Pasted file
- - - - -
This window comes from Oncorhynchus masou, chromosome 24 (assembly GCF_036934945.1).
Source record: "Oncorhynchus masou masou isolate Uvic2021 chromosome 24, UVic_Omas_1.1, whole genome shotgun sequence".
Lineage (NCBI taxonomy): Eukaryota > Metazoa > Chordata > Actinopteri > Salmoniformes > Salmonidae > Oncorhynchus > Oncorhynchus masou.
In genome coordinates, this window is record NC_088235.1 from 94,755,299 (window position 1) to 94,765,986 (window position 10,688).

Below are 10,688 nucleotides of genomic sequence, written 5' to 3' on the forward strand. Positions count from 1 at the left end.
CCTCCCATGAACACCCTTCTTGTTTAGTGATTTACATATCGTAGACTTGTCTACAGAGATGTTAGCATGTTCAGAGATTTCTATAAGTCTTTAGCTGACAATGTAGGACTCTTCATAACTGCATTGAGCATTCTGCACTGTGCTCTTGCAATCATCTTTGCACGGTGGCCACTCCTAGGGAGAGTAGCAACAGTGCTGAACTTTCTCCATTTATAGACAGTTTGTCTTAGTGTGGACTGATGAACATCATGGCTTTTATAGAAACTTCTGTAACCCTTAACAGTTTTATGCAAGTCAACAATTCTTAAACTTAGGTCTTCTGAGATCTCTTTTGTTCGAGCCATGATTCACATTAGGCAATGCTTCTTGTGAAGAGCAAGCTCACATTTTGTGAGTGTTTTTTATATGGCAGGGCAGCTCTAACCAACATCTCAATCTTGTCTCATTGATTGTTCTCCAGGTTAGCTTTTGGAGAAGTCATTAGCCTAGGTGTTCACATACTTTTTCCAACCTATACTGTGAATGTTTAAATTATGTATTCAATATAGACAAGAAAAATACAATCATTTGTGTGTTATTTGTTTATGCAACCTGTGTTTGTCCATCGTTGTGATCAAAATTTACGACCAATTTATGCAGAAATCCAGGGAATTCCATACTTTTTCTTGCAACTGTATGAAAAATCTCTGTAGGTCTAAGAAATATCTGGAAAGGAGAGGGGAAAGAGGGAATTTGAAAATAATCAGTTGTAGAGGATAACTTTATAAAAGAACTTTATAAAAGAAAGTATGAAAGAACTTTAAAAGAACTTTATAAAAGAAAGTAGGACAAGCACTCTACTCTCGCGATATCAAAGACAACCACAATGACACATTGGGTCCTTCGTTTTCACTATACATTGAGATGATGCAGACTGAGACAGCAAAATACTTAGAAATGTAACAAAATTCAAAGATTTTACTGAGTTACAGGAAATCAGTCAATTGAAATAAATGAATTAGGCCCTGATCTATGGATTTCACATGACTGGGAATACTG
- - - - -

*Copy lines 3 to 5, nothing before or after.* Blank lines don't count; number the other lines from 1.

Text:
Lineage (NCBI taxonomy): Eukaryota > Metazoa > Chordata > Actinopteri > Salmoniformes > Salmonidae > Oncorhynchus > Oncorhynchus masou.
In genome coordinates, this window is record NC_088235.1 from 94,755,299 (window position 1) to 94,765,986 (window position 10,688).

Below are 10,688 nucleotides of genomic sequence, written 5' to 3' on the forward strand. Positions count from 1 at the left end.